Regions and Municipalities
People's Republic of China
There are 22 Provinces, 5 Autonomous Regions, and 4 Autonomous Municipalities in the People’s Republic of China (plus the two Special Administrative Regions of Hongkong and Macao, with specific international status).
There are 333 prefectures in these regions (3rd rank of government and CPC organization, referring to the regional level – nonexistent in Autonomous Municipalities).
There are 2,851 districts and counties in the People’s Republic of China (4th rank of government and CPC organization, referring to the prefectural level – 3rd rank in Autonomous Municipalities).
China (small islands excluded) runs from 18°1’ North (Southern end of Hainan) to 53°5’ North (Northern end of Heilongjiang); and from 73°6’ East (Western end of Xinjiang) to 134°8’ East (Eastern end of Heilongjiang).
The total area of China is 9,597,000 km2 (4,233,000 km2 for the EU; 9,525,000 km2 for the US).
China comprises 16% of plains and low plateaus, 11% of hills, and 73% of mountains and high plateaus.
China and the World’s highest point is Qomolangmo (Mount Everest) in Xizang, at 8,848 meters.
Based on regional capitals, average January temperatures run from —16°C in Harbin (Heilongjiang) to +19°C in Haikou (Hainan). Average July temperatures run from +18°C in Lhasa (Xizang) to +30°C in Changsha (Hunan), Wuhan (Hubei), Nanchang (Jiangxi), Guangzhou (Guangdong) and Hangzhou (Zhejiang).
Yearly rainfall ranges from 190 mm in Lanzhou (Gansu) to 2,450 mm in Haikou (Hainan).
China’s population stood at 1,412 million inhabitants end of 2020.
China as a whole has a 63.9% urban population, versus 36.1% rural (2020).
China’s total GDP stood at 17,900 billion USD in 2021.
Shares of China’s total 2020 GDP are 7.7% for Agriculture, 37.8% for Industry, and 54.5% for Services.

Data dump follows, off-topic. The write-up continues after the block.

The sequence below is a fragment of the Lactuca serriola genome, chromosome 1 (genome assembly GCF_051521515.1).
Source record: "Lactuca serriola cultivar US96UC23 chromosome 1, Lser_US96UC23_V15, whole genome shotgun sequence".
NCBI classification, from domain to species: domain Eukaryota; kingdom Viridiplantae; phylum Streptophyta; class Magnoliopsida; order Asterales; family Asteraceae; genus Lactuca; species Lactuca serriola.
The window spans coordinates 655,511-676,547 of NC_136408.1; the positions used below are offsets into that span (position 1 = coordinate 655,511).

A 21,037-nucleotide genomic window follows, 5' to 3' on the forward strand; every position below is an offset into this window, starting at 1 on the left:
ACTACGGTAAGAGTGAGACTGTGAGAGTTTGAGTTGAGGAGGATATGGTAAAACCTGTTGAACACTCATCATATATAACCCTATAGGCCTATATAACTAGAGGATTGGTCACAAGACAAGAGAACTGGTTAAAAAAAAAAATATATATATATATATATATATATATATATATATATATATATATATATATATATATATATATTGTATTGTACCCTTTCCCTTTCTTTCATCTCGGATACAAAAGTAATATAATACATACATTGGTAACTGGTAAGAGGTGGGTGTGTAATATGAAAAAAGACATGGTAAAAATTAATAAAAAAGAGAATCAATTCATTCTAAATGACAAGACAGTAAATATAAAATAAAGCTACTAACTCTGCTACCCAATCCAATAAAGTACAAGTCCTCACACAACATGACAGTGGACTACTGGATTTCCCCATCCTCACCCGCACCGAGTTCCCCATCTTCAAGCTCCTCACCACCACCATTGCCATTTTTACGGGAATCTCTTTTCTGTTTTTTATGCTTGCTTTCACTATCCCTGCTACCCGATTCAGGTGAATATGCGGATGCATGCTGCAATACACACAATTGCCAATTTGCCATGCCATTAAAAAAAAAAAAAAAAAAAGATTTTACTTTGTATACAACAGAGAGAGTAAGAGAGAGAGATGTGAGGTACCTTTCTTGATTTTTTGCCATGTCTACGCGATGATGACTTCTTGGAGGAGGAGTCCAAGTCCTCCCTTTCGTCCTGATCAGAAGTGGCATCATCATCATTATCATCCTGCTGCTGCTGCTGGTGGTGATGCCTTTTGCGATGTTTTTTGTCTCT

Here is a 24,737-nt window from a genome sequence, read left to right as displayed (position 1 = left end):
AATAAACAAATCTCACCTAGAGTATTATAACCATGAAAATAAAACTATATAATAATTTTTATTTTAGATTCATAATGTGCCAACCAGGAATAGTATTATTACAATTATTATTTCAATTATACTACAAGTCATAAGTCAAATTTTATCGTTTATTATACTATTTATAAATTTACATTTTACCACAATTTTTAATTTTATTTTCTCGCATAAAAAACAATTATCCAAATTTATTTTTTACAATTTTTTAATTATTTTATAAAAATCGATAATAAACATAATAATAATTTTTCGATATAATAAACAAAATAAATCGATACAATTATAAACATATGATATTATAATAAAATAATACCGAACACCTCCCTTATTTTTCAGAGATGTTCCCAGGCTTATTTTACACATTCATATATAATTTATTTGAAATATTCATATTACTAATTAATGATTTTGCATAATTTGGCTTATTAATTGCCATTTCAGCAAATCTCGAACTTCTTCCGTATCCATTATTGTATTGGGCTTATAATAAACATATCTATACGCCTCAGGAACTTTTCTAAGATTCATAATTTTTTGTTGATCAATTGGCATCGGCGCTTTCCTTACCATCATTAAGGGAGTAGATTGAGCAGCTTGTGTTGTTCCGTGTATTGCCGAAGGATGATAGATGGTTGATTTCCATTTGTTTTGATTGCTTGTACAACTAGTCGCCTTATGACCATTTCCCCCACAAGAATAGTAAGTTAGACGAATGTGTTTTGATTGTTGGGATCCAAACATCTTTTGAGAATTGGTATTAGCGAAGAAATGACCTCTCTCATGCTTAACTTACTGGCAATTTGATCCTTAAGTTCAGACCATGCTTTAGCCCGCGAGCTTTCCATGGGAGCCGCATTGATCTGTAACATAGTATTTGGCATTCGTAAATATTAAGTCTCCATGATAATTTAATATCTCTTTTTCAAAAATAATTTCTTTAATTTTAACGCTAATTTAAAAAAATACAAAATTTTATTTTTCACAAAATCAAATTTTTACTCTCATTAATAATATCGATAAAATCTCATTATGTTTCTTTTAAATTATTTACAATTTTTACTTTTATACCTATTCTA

China’s average GDP per capita was 12,680 USD in 2021. Regional levels range from 46% of that national average (for Gansu Province) to 232% (for Beijing Autonomous Municipality).
China’s output in 2020 was 617 million tons of main cereals (43% corn, 35% rice, 22% wheat); 287 million tons of fruits; 108 million tons of sugar cane, 2.9 million tons of tea, 5.9 million tons of cotton and 2.1 million tons of tobacco.
China’s output in 2020 was 77.5 million tons for meat (63% pork, 24% poultry, 7.5% beef and 5.5% mutton) ; 35.3 million tons for milk ; and 65.5 million tons for water products (51% seawater, 49% freshwater).
China’s total electricity consumption in 2018 was 7,450 billion kWh (kiloWatt-hours) ;
China’s total electricity output in 2020 was 7,625 billion kWh (the difference between national consumption and output results from losses linked to electricity transport and distribution).
China’s total electricity production installed capacity in 2020 was 2,200 GW (GigaWatt), with 57% for thermal power plants ; 17% for hydropower ; 13% for wind power ; 11% for solar power ; and 2% for nuclear power.
China’s total expressways network stood at 161,000 km in 2020.
China’s total railway’s network stood at 146,300 km in 2020.
China’s total inland waterways network stood at 127,700 km in 2020.
Regional CPC Government
As with all structuring elements of Chinese society, regional political organization reflects the dual Party / State organization.
The Secretary of the regional CPC Committee comes number 1 in the regional hierarchy, followed by the head of the provincial government as number 2. The deputy secretary of the regional CPC Committee comes as number 3.
The regional government is headed by a Governor for Provinces, a Chairman for Autonomous Regions and a Mayor for Autonomous Municipalities.
Under his leadership, regional government work is supervised by various number of vice-governors (or vice-chairmen or deputy mayors).
Regional governments mirror the organization of the Central Government (except for regulatory administrations) with Departments corresponding to the different ministries (Finance, Industry and Information Technologies, Science and Technology, …); a regional DRC (Development and Reform Commission) overseeing regional impact infrastructure projects; and a SASAC (Sate-owned Supervision and Administration Commission) overseeing SOEs (State-Owned Enterprises) controlled by the regional government.